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  1. #1
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    Default S18 contemporary sci-fi

    I decided to spin this off from the contemporary TV thread.

    I remember 1980 feeling very much like a golden age for sci-fi, esp from the BBC. Looking up some TV drama that I kind of remember being on around about the time on S18, I found a lot of things I remember from the 1980-1 era.

    Most noticably ...

    Hitch-hikers Guide comes to BBC2!

    http://en.wikipedia.org/wiki/The_Hit...28TV_series%29



    Just as Warrior's Gate was playing out along came Hitch-Hiker's Guide To The Galaxy the TV series was shown on TV.

    I remember just being in awe of this series, and the humour really appealed to me. It was a kind of unconventional start to begin the series with the Earth blown up - and looking back I think it was a mistake of Douglas Adams how he kept bringing the Earth back. Yup the Vogans suceeded where Daleks, the Borg, and countless Pertwee era aliens failed.

    The Nightmare Man

    http://en.wikipedia.org/wiki/The_Nightmare_Man



    This one had a lot of complaints at the time for it's horror in a late evening slot. People on a remote Scottish island discover remnants of some strange craft ... and there is something escaped from it attacking it's enhabitants, tearing them limb from limb.

    Scary stuff at the time - but probably tame by today's standards.

    The Flipside of Dominick Hide

    http://en.wikipedia.org/wiki/The_Fli..._Dominick_Hide



    I didn't get to see this until 2006, however I really recommend it for a very interesting sci-fi drama.

    Dominick Hide is a time traveller from the future who is supposed to visit the 1980s in his flying saucer to observe 20th Century traffic patterns. He's supposed to observe but not be observed, and never land.

    He decides one day to land, and finds the world of 1980 a very different one from the sterile future he knows.

    BBC's play for the day taking a chance with some intelligent sci-fi.

    Blake's 7

    http://en.wikipedia.org/wiki/List_of...sodes#Series_C



    A few months before S18 began the Liberator had blown up in the climactic end of Terminal.
    Remember, just because Davros is dead doesn't mean the Dalek menace has been contained ......

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    It's kind of wierd to think of all that sci-fi output from the BBC - a channel which much later in the 80s and through to the 90s would pretty much abandon all sci-fi under it's Michael Grade tennure. So much so we all jumped at Invasion Earth when it was released in the late 90s.

    A lot could be put on the "Star Wars effect" of making sci-fi more popular to a mainstream audience. However the BBC had taken the gamble with a few series like Quatermass and Doctor Who itself over its lifespan. The idea with the Flipside of Dominic Hide that you do a drama with sci-fi trappings as part of Play for the Day. I don't think you'd have the mix of genres anymore - it'd be like doing an alien first contact story in Eastenders.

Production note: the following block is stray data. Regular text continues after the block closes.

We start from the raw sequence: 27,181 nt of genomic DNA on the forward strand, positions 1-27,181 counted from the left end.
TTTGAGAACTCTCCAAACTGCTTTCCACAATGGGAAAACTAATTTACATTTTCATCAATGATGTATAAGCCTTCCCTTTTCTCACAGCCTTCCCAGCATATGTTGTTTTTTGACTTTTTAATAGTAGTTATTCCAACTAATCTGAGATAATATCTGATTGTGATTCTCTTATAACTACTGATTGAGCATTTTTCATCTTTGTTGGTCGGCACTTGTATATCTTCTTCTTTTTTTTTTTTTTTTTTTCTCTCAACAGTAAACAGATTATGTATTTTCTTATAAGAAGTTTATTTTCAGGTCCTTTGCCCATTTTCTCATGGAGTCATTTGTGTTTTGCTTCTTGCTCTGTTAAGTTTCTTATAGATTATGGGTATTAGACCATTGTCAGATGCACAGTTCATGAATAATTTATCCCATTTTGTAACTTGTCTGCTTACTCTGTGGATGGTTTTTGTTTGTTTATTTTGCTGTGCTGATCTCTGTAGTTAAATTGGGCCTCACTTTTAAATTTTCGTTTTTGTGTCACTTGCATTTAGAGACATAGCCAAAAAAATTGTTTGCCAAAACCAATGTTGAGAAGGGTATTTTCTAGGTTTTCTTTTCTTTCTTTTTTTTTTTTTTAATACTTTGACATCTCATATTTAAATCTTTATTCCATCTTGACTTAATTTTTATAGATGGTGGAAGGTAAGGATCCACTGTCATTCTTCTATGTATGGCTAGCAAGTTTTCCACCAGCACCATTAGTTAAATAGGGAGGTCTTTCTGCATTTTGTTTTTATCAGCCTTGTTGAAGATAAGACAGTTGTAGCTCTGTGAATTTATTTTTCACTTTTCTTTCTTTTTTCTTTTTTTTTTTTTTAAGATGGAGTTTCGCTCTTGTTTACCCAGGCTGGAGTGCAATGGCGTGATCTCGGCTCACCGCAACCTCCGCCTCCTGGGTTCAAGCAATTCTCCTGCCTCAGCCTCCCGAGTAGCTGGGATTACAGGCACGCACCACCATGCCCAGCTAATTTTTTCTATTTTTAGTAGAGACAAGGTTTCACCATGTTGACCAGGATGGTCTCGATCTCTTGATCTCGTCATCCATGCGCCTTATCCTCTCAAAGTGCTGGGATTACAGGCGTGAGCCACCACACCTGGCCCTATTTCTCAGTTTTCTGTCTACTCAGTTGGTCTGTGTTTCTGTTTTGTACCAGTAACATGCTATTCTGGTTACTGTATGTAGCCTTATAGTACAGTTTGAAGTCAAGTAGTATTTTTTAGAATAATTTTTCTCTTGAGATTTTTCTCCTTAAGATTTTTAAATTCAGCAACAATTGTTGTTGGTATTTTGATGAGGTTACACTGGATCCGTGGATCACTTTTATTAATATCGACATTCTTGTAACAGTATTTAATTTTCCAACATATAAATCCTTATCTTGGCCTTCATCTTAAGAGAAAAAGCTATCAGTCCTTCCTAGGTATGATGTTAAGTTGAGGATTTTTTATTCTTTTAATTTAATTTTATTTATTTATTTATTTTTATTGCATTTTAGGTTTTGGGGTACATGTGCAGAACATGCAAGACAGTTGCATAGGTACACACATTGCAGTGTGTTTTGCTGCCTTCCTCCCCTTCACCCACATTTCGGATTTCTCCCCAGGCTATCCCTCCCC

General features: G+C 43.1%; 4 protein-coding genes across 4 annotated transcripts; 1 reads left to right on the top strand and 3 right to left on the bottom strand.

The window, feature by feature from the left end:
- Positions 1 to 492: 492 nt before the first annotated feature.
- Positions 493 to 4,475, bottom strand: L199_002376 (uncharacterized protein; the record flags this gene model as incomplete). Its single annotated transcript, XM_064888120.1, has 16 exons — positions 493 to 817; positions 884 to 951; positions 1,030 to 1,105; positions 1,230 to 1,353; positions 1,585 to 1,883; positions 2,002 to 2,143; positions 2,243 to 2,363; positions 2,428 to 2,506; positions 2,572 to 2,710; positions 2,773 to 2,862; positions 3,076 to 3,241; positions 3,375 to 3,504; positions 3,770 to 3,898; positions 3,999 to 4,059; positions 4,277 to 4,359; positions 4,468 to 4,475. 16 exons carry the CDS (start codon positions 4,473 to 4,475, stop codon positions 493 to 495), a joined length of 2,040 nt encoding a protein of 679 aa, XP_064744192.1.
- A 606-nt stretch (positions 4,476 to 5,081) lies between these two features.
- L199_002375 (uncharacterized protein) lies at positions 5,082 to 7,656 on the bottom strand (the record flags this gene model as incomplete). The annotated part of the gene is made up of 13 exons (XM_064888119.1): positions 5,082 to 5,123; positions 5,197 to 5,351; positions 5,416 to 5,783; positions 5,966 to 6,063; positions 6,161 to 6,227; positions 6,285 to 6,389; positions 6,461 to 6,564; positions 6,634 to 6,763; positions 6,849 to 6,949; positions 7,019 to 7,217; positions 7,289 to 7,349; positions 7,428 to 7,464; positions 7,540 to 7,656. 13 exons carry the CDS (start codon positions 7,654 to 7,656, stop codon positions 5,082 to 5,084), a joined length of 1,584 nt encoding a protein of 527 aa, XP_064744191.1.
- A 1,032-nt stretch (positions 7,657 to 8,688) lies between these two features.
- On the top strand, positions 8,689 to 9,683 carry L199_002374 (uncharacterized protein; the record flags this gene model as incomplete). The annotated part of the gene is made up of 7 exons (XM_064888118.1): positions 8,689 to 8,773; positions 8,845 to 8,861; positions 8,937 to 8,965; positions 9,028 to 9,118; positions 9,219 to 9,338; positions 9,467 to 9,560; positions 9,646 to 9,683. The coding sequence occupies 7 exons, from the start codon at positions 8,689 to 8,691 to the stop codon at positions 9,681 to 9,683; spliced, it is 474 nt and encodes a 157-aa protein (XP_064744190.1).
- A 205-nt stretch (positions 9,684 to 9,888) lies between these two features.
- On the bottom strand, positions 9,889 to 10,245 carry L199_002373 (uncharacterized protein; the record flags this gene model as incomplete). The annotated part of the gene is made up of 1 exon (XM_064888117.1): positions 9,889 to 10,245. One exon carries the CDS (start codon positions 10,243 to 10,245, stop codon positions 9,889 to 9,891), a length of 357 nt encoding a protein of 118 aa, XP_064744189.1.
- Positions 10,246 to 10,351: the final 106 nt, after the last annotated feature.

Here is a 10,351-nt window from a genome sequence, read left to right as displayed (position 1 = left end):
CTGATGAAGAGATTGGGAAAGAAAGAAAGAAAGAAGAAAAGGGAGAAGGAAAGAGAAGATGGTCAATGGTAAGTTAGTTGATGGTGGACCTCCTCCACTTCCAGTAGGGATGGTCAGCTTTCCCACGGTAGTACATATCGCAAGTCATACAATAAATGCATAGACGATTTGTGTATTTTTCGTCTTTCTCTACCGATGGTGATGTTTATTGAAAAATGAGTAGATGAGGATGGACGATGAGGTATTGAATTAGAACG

At the moment the BBC seem to be much keener to try their hand at the odd sci-fi/fantasy - I think partly thanks to the "Buffy effect". Although a fair few of these are just "Doctor Who spin offs" - I know there's been a couple of ghost series (Sea of Souls, and another forgettable one) as well as the excellent Being Human, and the lamentable Hyperdrive.

    Is it here to stay at the Beeb? Or will one damp squib return us to more realty TV and Jane Austin period pieces?

    P.S. I think the Beeb is missing a trick not doing a War of the Worlds story using it's original Victorian setting - a period piece sci-fi!!!
    Remember, just because Davros is dead doesn't mean the Dalek menace has been contained ......

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    You can't have a tv sci-fi thread without mentioning Doctor Who's big ITV rival from that season, Buck Rogers In The 25th Century. It may not have stood the test of time, but it was fun to watch on original broadcast and the series certainly had its highpoints...



    1980 was also the year that Battlestar Galactica finally found Earth...

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    And we can't forget the big screen either, can we? Sci-Fi movie releases of this year included The Empire Strikes Back, The Final Countdown, Saturn 3 and Battle Beyond The Stars...

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    Flipside of Dominic Hide was broadcast on my birthday! THat was nice of them. 'cept it was on too late for me to watch (my mum did and regailed me with the plot line the next day!)
    Creator of Doctor WHeasel and sometime political radical